Sustainable Design Tour: Mission Bay
-by Ji-Ho Park, Brisbane Baylands summer intern
Mission Bay, a vibrant, 303-acre neighborhood in San Francisco, is home to the new Golden State Warriors stadium, a UCSF campus, and a transformative, high-density, transit-oriented community. The brownfield infill site was entitled in 1998 and its 6,400 units of housing, 3.4 million square feet of commercial office and biotech space, a 3.15 million square foot UCSF campus, and new school, police, fire station and library, along with 49 acres of open space are slated to be finished in 2020. The Mission Bay development can draw many comparisons to the Baylands, due to the development on a former rail yard, as well as providing many essential amenities to a previously underdeveloped community. With a strong focus on smart, sustainable development by building housing and jobs adjacent to transit, and thorough investment in public infrastructure and parks, Mission Bay provides a shining example of what the Brisbane Baylands can hope to be in the years to come.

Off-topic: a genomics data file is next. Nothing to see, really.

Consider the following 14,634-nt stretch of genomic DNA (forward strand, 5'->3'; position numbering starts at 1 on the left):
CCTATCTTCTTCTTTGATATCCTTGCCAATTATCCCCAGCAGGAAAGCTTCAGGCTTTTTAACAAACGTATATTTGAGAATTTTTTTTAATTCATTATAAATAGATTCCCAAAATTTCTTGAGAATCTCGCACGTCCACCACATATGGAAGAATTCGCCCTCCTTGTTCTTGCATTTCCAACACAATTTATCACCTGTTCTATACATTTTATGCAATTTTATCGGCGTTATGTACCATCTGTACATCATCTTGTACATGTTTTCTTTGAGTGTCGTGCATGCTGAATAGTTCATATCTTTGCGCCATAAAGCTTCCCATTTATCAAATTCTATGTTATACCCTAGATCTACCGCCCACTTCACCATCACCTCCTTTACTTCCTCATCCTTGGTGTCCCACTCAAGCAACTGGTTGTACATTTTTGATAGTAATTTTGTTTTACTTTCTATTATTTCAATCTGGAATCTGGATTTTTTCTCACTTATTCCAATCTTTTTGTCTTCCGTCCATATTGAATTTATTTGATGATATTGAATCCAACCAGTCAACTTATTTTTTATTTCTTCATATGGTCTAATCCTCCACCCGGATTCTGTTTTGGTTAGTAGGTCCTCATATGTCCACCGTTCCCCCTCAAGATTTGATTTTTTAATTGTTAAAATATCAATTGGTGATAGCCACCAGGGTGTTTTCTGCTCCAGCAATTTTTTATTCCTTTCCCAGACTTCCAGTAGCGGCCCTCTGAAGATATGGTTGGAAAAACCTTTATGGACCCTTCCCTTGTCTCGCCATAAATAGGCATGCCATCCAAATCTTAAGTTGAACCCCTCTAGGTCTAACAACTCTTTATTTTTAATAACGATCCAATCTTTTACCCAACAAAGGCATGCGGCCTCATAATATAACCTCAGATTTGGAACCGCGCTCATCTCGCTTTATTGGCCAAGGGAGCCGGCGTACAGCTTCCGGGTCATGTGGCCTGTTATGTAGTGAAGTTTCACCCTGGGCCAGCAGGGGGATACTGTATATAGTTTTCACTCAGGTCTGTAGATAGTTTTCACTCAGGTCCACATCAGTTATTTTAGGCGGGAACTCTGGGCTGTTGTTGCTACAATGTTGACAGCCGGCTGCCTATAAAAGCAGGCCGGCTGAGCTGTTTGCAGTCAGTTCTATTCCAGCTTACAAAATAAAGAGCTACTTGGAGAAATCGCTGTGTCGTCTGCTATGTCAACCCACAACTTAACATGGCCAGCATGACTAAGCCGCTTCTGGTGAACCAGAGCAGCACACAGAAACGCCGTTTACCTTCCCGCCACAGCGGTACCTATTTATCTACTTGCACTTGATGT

Brisbane residents had an opportunity to explore Mission Bay on August 5th on a design tour led by UPC’s Public Relations Consultant Nori Jabba and Mission Bay resident Don Cecil. Residents started the tour at Mission Creek Park, following up Mission Creek. Here they were able to observe similar heights and densities of housing they might encounter in the Baylands under the Developer’s Specific Plan. The house boats in Mission Creek present a unique backdrop for both the affordable and market rate housing on Berry Street. Before the residents crossed over the 4th Street bridge, they passed by the first newly opened branch of the San Francisco Public Library in over 40 years, which opened in 2006. Traveling further down 4th Street, the tour passed many cute coffee shops, a grocery store, and a yoga studio, among other amenities, before cutting through UCSF’s Mission Bay campus over onto 3rd Street. Don would iterate how pedestrian and family friendly the neighborhood was, punctuated with numerous families with strollers passing by as the day went on. The Third Street Muni Line connects the neighborhood to downtown San Francisco, and goes as far down as Sunnydale on Bayshore Boulevard in Visitation Valley. The tour was concluded with lunch at STEM Kitchen & Garden on Illinois Street, which is also home to many biotech and other tech offices that have contributed to the thriving Mission Bay community.
Learn more about the Mission Bay Development and other comparable case studies on our blog.